According to the structural balance theory – proposed by Heider in the 1940s [32] and formulated by Cartwright and Harary in graph theory [33], type 1 and type 2 triads are balanced and type 3 and type 4 are unbalanced. Therefore, CEN is structurally balanced and follows the two structure theorems [33], [34] summarized by Hummon and Doreian [35]: A network is balanced if and only if the network can be divided into two or more subnetworks, wherein links in the same subnetwork are all positive and between different subnetworks are negative. In the GIN, four types of triads were present, while only type 1 was significantly over-represented (Figure 1A and Table S1). This suggests that the GIN was weakly structurally balanced [34] and, thus, abates the requirement of T2 over-representation. In summary, the signed molecular network is (weakly) structurally balanced and T1 (three mutually positively linked genes) is significantly over-represented relative to chance.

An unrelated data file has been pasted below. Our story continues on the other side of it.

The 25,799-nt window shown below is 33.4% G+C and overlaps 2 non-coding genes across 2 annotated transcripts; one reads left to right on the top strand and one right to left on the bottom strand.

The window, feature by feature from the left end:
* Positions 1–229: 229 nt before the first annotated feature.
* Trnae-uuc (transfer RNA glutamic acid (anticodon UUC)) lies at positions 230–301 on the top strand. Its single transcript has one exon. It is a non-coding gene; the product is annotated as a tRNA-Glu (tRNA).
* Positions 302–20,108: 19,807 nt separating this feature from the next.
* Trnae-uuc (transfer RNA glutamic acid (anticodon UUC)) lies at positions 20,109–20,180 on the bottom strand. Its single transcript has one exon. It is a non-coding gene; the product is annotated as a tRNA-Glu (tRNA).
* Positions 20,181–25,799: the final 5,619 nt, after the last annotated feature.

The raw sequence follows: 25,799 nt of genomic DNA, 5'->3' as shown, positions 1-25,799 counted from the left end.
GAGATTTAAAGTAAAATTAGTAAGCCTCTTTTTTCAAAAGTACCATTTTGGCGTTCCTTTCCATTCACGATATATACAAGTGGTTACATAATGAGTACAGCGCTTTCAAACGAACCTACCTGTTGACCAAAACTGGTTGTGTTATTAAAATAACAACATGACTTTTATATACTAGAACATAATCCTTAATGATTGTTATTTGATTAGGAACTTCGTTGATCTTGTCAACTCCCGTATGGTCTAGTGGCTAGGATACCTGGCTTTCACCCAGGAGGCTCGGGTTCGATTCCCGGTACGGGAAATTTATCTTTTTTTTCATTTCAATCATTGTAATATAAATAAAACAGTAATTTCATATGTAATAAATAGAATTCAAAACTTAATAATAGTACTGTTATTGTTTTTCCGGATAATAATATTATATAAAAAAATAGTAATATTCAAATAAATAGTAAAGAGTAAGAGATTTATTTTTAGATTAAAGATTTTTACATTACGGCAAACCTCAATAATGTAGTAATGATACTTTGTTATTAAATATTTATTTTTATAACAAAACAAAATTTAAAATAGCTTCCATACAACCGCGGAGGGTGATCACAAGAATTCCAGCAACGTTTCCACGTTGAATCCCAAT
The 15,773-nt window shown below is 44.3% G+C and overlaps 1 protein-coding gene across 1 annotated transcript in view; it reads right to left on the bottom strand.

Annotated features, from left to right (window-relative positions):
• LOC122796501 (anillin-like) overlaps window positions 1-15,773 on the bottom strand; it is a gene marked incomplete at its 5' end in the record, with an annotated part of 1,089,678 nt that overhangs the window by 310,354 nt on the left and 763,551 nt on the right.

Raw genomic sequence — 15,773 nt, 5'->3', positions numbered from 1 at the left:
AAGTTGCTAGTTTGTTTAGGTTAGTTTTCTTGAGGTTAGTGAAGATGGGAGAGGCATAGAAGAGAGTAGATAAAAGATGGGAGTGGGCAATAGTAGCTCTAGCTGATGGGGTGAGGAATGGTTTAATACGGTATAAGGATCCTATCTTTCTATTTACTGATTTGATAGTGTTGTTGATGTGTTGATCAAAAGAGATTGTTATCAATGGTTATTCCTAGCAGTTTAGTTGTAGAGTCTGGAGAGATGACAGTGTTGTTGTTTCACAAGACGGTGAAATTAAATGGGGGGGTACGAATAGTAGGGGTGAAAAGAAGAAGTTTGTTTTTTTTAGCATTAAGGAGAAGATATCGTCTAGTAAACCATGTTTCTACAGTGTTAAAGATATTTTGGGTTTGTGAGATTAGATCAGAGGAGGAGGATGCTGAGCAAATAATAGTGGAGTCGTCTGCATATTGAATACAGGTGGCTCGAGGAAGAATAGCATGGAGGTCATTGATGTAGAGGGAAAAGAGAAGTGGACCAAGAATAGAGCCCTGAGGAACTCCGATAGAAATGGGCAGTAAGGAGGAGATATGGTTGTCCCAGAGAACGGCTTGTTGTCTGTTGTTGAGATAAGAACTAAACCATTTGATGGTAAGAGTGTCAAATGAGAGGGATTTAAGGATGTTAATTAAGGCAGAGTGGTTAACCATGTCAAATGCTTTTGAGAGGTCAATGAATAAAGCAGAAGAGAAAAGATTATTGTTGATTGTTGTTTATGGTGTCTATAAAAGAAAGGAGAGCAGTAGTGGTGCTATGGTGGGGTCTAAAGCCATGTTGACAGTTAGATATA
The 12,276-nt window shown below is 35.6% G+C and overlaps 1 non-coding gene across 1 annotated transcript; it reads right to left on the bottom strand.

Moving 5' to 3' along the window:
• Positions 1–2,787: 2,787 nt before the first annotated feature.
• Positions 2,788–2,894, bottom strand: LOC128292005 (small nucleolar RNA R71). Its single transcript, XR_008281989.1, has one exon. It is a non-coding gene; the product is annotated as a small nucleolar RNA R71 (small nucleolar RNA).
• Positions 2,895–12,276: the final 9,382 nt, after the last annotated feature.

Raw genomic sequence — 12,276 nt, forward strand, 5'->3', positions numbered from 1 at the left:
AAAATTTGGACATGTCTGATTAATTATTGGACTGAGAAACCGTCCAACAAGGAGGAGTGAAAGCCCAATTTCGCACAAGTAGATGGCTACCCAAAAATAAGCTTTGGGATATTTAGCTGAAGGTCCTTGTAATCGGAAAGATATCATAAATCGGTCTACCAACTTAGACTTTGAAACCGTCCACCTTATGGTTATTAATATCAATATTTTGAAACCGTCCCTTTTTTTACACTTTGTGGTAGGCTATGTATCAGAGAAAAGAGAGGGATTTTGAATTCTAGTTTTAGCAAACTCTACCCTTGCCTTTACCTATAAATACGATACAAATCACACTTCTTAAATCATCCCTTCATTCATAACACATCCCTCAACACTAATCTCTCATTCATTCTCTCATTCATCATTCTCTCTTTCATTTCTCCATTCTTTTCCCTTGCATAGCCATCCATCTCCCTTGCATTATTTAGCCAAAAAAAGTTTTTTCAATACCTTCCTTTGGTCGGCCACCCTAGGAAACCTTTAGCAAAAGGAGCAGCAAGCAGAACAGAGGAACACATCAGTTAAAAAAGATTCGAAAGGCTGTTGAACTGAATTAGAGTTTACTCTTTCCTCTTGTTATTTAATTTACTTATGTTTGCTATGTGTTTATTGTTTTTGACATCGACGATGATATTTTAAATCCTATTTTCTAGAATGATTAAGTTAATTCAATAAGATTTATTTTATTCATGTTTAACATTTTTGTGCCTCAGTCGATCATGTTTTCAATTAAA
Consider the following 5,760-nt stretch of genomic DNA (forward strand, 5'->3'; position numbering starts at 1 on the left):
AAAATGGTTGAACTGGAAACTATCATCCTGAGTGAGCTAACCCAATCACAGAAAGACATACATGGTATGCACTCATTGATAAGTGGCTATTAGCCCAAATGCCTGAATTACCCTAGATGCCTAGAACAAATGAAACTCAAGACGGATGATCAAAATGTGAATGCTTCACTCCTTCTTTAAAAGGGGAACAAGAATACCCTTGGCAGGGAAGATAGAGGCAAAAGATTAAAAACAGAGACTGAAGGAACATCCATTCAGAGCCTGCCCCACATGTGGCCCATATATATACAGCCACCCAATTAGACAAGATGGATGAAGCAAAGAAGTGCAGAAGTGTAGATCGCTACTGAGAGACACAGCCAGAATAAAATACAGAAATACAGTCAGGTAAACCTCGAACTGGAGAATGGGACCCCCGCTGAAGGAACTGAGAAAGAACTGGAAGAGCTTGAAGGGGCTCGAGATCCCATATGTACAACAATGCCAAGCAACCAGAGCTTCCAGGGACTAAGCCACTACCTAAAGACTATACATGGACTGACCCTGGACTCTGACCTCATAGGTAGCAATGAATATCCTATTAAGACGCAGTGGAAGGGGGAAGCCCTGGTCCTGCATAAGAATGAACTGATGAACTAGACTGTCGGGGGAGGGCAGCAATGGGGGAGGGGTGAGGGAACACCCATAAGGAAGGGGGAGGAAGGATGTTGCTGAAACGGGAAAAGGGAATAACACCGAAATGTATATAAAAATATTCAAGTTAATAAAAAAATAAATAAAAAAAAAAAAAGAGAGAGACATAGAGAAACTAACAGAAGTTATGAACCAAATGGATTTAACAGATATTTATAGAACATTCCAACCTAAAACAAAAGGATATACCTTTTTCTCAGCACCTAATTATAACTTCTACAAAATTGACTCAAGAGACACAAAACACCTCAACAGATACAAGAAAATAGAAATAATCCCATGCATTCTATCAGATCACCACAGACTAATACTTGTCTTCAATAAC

In the proposed module map, one notable interaction is between “double-strand break repair” and “Swr1p complex”. In the double-strand break repair module, XRS2 and RAD50 are parts of the MRE11-RAD50-XRS2 (or MRX) complex, which plays a vital role in both homologous recombination (HR) repair and non-homologous end-joining (NHEJ) repair [36]. Additionally, RAD51, RAD52, RAD54, and RAD55 participate in the primary repair process [37]. The TOP3-RMI1-SGS1 complex is required to resolve the DNA intermediate structure, which is produced in the final steps of HR [38]. Genes in the “Swr1p complex” module are part of the histone post-modification pathway [39]. In this pathway, H2BK123 is ubiquitinated by the Rad6-Bre1 complex [40]. The ubiquitination requires the presence of the Paf1 complex, which contains two subunits, RTF1 and CDC73, in this module [39]. After the ubiquitination of H2BK123, H3K4 is trimethylated by the Set1 complex, which contains four subunits, SWD1, SWD3, SDC1 and BRE2, in this module [41]. The H3K4 trimethylation is related to the NHEJ repair pathway [40]. In agreement with the balance structure of the signed molecular network, the density of positive GIs in these two modules are 0.5 and 0.7, respectively, and links between these two modules are almost completely negative (96%). As described above, genes in the double-strand break repair module are part of the HR repair pathway, and genes in the Swr1p complex module participate in NHEJ-related histone post-translational modifications. HR and NHEJ are two major DNA double-strand repair pathways of the yeast cell [42]. This suggests that these two modules participate in two different pathways with the same or similar output and, therefore, they should be able to complement each other.